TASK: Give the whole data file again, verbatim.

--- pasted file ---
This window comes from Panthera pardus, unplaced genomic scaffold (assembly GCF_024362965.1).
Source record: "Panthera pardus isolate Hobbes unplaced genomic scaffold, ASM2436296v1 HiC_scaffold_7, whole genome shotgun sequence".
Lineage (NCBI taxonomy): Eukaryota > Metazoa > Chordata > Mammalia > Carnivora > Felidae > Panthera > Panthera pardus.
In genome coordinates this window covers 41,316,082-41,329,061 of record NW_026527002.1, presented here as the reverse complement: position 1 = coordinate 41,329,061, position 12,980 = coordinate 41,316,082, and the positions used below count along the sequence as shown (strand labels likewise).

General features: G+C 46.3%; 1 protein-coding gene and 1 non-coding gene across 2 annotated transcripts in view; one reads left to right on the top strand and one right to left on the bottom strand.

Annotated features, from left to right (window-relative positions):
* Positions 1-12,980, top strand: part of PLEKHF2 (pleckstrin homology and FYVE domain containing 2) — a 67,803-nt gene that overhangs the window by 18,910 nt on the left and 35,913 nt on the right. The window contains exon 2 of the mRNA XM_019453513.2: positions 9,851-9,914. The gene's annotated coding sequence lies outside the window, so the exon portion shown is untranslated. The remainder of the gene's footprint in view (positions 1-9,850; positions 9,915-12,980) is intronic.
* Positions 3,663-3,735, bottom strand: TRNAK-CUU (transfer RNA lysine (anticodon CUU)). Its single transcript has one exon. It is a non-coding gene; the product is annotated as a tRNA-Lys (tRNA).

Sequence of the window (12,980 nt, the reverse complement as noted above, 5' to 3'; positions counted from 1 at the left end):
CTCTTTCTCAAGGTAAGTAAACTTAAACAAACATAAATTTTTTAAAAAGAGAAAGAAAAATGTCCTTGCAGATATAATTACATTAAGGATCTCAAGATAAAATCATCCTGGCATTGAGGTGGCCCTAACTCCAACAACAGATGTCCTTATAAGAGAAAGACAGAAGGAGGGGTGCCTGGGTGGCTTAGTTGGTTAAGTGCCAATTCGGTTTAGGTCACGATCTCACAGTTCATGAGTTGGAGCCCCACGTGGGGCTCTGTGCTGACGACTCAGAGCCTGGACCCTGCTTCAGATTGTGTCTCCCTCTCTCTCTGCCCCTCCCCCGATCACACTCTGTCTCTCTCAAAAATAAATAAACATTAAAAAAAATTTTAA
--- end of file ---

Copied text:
This window comes from Panthera pardus, unplaced genomic scaffold (assembly GCF_024362965.1).
Source record: "Panthera pardus isolate Hobbes unplaced genomic scaffold, ASM2436296v1 HiC_scaffold_7, whole genome shotgun sequence".
Lineage (NCBI taxonomy): Eukaryota > Metazoa > Chordata > Mammalia > Carnivora > Felidae > Panthera > Panthera pardus.
In genome coordinates this window covers 41,316,082-41,329,061 of record NW_026527002.1, presented here as the reverse complement: position 1 = coordinate 41,329,061, position 12,980 = coordinate 41,316,082, and the positions used below count along the sequence as shown (strand labels likewise).

General features: G+C 46.3%; 1 protein-coding gene and 1 non-coding gene across 2 annotated transcripts in view; one reads left to right on the top strand and one right to left on the bottom strand.

Annotated features, from left to right (window-relative positions):
* Positions 1-12,980, top strand: part of PLEKHF2 (pleckstrin homology and FYVE domain containing 2) — a 67,803-nt gene that overhangs the window by 18,910 nt on the left and 35,913 nt on the right. The window contains exon 2 of the mRNA XM_019453513.2: positions 9,851-9,914. The gene's annotated coding sequence lies outside the window, so the exon portion shown is untranslated. The remainder of the gene's footprint in view (positions 1-9,850; positions 9,915-12,980) is intronic.
* Positions 3,663-3,735, bottom strand: TRNAK-CUU (transfer RNA lysine (anticodon CUU)). Its single transcript has one exon. It is a non-coding gene; the product is annotated as a tRNA-Lys (tRNA).

Sequence of the window (12,980 nt, the reverse complement as noted above, 5' to 3'; positions counted from 1 at the left end):
CTCTTTCTCAAGGTAAGTAAACTTAAACAAACATAAATTTTTTAAAAAGAGAAAGAAAAATGTCCTTGCAGATATAATTACATTAAGGATCTCAAGATAAAATCATCCTGGCATTGAGGTGGCCCTAACTCCAACAACAGATGTCCTTATAAGAGAAAGACAGAAGGAGGGGTGCCTGGGTGGCTTAGTTGGTTAAGTGCCAATTCGGTTTAGGTCACGATCTCACAGTTCATGAGTTGGAGCCCCACGTGGGGCTCTGTGCTGACGACTCAGAGCCTGGACCCTGCTTCAGATTGTGTCTCCCTCTCTCTCTGCCCCTCCCCCGATCACACTCTGTCTCTCTCAAAAATAAATAAACATTAAAAAAAATTTTAA